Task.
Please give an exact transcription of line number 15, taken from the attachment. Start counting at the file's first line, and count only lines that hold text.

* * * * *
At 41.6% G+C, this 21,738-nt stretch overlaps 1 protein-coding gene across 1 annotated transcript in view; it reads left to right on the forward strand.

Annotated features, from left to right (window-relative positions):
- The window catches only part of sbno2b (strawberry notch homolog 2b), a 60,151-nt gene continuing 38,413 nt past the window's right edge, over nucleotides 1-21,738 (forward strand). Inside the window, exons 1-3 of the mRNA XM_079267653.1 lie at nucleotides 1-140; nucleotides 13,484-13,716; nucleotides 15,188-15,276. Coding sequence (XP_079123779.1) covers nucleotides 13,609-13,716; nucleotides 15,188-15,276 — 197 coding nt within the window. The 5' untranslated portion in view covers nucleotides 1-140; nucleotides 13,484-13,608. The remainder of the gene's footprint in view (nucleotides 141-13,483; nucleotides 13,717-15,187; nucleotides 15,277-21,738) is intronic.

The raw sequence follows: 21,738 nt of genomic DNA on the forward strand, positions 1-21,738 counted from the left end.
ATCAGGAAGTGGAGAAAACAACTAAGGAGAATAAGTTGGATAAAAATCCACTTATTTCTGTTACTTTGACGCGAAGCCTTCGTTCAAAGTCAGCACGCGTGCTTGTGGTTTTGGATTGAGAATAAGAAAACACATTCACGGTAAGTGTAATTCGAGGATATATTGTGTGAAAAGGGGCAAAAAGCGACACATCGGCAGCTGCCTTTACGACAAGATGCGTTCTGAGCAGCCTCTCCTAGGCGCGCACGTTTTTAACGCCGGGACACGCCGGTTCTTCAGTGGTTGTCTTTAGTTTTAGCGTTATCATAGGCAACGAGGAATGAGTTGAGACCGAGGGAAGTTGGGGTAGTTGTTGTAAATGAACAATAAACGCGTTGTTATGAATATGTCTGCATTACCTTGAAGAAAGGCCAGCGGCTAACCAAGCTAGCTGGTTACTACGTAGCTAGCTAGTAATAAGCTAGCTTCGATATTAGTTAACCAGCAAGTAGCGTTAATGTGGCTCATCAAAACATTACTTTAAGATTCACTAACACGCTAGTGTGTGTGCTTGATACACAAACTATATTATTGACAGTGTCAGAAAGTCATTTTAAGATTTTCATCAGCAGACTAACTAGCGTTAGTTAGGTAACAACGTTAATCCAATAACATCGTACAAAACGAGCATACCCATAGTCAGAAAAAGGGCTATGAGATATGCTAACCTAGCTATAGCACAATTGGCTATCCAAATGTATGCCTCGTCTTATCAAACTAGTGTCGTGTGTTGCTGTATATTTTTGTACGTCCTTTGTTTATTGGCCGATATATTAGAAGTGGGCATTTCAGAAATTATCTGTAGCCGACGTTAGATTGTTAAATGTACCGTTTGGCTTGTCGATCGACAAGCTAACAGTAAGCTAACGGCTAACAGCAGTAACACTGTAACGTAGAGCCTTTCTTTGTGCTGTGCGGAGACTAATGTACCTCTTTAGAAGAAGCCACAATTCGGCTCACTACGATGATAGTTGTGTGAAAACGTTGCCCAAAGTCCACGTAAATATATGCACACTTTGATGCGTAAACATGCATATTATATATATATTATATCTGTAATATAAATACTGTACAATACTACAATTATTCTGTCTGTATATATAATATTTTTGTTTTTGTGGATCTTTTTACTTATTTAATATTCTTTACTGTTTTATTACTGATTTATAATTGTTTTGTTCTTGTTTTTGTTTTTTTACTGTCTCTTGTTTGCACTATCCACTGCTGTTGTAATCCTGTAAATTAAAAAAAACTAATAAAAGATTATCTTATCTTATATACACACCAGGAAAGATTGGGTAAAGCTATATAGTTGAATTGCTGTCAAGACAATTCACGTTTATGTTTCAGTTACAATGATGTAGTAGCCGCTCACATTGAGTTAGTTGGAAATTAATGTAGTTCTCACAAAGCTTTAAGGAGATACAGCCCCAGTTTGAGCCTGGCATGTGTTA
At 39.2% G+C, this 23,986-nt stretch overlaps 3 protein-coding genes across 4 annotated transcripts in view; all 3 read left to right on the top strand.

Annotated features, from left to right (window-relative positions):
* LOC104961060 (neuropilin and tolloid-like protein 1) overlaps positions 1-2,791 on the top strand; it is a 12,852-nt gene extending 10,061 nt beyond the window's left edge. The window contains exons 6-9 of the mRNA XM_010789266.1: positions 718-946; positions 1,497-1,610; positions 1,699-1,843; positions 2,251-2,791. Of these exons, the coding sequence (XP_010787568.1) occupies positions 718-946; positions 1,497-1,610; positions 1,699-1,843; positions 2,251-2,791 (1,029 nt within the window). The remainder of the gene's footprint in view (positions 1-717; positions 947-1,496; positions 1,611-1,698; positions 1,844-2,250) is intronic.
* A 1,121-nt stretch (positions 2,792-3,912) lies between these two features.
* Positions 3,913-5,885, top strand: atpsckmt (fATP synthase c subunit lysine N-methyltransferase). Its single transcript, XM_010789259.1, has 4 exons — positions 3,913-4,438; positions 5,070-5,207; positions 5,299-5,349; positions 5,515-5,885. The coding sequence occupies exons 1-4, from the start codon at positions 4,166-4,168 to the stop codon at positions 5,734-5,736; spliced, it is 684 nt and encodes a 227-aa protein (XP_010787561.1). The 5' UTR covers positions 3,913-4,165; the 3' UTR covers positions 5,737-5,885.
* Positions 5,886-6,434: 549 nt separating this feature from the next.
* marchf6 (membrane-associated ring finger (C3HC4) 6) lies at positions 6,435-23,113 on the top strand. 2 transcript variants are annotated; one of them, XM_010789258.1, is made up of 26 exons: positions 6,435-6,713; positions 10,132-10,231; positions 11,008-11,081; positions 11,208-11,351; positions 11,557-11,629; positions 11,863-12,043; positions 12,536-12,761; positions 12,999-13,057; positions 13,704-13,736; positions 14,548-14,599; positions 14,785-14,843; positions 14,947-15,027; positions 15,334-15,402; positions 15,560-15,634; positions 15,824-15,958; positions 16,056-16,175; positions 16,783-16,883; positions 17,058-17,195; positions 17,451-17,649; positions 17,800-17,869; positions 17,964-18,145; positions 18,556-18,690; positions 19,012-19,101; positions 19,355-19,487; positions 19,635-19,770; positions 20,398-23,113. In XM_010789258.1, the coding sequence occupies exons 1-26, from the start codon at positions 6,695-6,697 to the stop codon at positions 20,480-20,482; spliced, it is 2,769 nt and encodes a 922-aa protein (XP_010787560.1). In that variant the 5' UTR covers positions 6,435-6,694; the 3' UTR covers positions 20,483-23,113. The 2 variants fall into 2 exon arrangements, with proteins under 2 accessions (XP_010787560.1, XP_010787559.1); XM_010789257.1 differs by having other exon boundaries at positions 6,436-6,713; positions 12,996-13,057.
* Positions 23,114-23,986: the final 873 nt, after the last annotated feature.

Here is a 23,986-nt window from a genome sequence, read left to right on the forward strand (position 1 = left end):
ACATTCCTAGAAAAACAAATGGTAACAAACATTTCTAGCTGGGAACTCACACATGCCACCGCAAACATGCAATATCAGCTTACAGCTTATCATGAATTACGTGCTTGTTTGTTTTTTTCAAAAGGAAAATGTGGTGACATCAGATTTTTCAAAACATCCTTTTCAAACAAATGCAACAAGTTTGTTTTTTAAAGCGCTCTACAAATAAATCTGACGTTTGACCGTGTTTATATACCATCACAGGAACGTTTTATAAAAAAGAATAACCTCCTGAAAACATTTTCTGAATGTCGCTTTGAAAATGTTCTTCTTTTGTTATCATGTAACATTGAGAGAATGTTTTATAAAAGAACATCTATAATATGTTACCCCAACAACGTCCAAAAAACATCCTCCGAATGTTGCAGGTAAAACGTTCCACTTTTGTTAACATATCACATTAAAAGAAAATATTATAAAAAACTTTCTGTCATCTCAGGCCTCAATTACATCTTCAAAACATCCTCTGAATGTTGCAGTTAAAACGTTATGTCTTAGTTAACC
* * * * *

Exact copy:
ACATTCCTAGAAAAACAAATGGTAACAAACATTTCTAGCTGGGAACTCACACATGCCACCGCAAACATGCAATATCAGCTTACAGCTTATCATGAATTACGTGCTTGTTTGTTTTTTTCAAAAGGAAAATGTGGTGACATCAGATTTTTCAAAACATCCTTTTCAAACAAATGCAACAAGTTTGTTTTTTAAAGCGCTCTACAAATAAATCTGACGTTTGACCGTGTTTATATACCATCACAGGAACGTTTTATAAAAAAGAATAACCTCCTGAAAACATTTTCTGAATGTCGCTTTGAAAATGTTCTTCTTTTGTTATCATGTAACATTGAGAGAATGTTTTATAAAAGAACATCTATAATATGTTACCCCAACAACGTCCAAAAAACATCCTCCGAATGTTGCAGGTAAAACGTTCCACTTTTGTTAACATATCACATTAAAAGAAAATATTATAAAAAACTTTCTGTCATCTCAGGCCTCAATTACATCTTCAAAACATCCTCTGAATGTTGCAGTTAAAACGTTATGTCTTAGTTAACC